Is ‘Commission’ Becoming a Dirty Word?

‘We don’t work for commission, we work for you’

Walking through my local branch of the UKs largest electrical retailer you couldn’t escape that statement. It was printed on every price tag and every poster.

Flip this and you may think that if they worked for commission then they wouldn’t be working in your best interests.

Cross the road and enter one of the UKs largest mobile phone retailers. In their literature you’ll read…

‘This year we also made a big change to our Retail Reward Scheme; we scrapped our commission-based pay structure and introduced our new pay deal, which encourages better team-working, and more emphasis on providing great customer service’

Flip this and you may think that working on a commission-based pay structure does not encourage team working and an emphasis on greater customer service.

I’ve also noticed a growing tendency for financial services businesses to start advertising the fact that their staff do not receive commission…

…and I have sat in many client presentations where the fact that I was not remunerated by commission has been a big positive for the client.

Regular readers of this blog will know I believe that rewarding purely for sales achievements as opposed to providing a great service and experience has driven poor practices and behaviours in the recruitment industry.

Now it would appear that leading businesses in other sectors may be thinking about how commission based rewards affect behaviours…and seeing a no commission approach as giving them a competitive advantage.

So is ‘commission’ becoming a dirty word?

How can you provide an impartial, collaborative, customer centric service whilst incentivising individuals with commission?

Does a no commission policy give you a competitive advantage?

Let me know what you think…

7 thoughts on “Is ‘Commission’ Becoming a Dirty Word?

  1. As you know I am a recruiter and I am paid via commission and a basic salary and I also insist that my clients and candidates recieve a strong service.
    When I was a whippersnapper I was very driven by the high OTE’s you could earn in recruitment but as the years drag on I am much more motivated by having a strong name within my client base and being known as a reputable recruiter not someone chasing the money.
    I think that taking commission structures out of recruitment reward through progression, etc is a bold and much needed step forward.
    What we do is a skill and some do it better than others. Sales is a small part of what we do and the industry needs to be focused on the bigger picture of candidate and client satisfaction.
    i for one would be happier with a reputation than a commission structure
    i would be interested to hear what other agency recruiters think….

    1. Thanks Jane, some really insightful comments. I agree that we need to find a way to measure and incentivise candidate and client satisfaction.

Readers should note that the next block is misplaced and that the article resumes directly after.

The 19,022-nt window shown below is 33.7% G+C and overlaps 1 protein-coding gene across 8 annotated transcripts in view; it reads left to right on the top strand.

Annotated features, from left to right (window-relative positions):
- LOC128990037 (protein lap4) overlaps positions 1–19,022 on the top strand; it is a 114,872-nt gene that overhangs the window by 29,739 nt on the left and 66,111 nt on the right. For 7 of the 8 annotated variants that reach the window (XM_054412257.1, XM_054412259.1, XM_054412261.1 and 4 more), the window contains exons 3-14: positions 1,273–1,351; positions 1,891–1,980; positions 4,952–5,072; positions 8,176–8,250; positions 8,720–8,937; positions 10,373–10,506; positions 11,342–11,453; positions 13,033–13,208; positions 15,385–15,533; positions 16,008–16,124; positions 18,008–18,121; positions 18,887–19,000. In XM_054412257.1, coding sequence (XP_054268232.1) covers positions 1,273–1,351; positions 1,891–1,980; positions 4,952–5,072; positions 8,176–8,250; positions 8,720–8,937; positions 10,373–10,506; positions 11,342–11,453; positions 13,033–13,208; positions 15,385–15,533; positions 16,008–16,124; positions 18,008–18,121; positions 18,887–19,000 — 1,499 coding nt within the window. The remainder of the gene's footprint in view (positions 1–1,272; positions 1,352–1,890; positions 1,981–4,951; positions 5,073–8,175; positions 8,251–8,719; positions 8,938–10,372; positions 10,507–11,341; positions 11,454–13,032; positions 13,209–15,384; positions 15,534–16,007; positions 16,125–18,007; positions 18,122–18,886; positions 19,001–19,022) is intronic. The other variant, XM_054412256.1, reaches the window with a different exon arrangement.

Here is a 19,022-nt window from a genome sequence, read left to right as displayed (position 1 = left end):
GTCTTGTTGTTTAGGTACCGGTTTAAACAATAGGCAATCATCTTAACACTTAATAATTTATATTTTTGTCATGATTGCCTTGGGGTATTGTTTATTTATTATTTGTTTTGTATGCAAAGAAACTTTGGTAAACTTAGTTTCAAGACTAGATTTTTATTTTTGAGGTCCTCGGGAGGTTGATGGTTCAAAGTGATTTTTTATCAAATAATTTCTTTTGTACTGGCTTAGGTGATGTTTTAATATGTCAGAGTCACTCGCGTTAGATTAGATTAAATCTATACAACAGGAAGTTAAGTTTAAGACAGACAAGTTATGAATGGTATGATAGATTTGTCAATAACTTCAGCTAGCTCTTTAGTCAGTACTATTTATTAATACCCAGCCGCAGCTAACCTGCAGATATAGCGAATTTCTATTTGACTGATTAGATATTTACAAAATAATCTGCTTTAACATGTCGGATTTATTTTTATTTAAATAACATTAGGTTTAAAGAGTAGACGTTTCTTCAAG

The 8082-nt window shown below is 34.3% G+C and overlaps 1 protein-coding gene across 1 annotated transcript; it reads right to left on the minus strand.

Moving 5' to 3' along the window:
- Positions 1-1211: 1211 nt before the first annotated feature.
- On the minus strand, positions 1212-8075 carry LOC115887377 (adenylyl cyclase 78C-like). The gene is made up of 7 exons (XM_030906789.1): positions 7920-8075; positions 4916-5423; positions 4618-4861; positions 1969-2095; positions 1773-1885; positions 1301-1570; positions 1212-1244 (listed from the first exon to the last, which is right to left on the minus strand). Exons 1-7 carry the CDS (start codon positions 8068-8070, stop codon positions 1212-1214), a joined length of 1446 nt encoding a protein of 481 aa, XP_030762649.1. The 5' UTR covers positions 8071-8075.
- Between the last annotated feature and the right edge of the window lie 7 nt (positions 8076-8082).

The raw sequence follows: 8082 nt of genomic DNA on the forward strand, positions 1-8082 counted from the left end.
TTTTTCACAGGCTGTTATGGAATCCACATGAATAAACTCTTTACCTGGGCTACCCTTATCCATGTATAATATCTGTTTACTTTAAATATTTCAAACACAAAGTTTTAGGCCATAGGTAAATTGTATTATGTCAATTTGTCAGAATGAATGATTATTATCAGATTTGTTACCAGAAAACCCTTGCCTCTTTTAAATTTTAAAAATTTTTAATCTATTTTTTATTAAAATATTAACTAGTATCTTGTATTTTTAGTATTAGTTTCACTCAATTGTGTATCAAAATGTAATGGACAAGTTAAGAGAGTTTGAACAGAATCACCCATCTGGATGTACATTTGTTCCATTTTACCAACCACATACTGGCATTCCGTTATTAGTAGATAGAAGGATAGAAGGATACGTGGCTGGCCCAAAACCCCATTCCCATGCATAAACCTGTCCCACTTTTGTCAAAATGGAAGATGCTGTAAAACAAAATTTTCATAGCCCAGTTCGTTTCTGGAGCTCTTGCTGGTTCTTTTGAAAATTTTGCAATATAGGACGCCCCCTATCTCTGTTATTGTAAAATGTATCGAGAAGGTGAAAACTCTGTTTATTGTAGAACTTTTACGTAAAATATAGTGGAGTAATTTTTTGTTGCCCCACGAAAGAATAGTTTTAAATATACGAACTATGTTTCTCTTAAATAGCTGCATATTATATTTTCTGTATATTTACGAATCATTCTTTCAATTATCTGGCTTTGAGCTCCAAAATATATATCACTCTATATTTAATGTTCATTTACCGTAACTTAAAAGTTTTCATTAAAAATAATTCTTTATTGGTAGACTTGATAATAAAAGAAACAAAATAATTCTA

Would be good to hear how other sales led businesses are tackling it.

  2. Very interesting blog.

    I work for a company where there is commission to be earned, but most people work for our company because we want to be part of the brand and the culture that surrounds it.

    Would our industry work with no commission? No I don’t think so. Do I think that some companies think that commission is the be all and end all and so tends to be targeted wrong? Yes. There needs to be a fine balance between incentivising employees to reach that next milestone and to better themselves and throwing money at those that are only motivated by their commission payout – at any cost.

    1. Thanks Natalie. I think that the biggest problem that we face is working out how to measure and inentivise experience. The immediacy and transparency that social media brings will lead to an advocacy that will quickly lead companies to being much more sensitive to their customers/clients experience. How to encourage that through incentives will probably take some creativity!

  3. Hiya. I think that it is a hot topic at the moment because of the bankers bonus’s and somehow it is getting associated with something ‘dirty’. Personally I don’t think incentivising staff with commission is the problem, if they are motivated to work harder by money then that should be their reward.

    However, the issue is with the targets that are being put into place to earn that commission. Often companies say they want to build relationships yet targets are set solely on income and relationships/customer service etc are not differentiated.

    Many employees are not thinking about the long term future, just their next payday. It doesn’t always matter to them how they meet that target, just that they meet it and they will go for the short term answer every time because that is how they will earn the most money.

    1. Thanks Chelsie and some interesting thoughts. You are right in that it is probably not the payment of commission per se but the deliverable and measures that trigger the payment of commission. If they lead to short term behaviours then they are unlikely to deliver longer term business growth.

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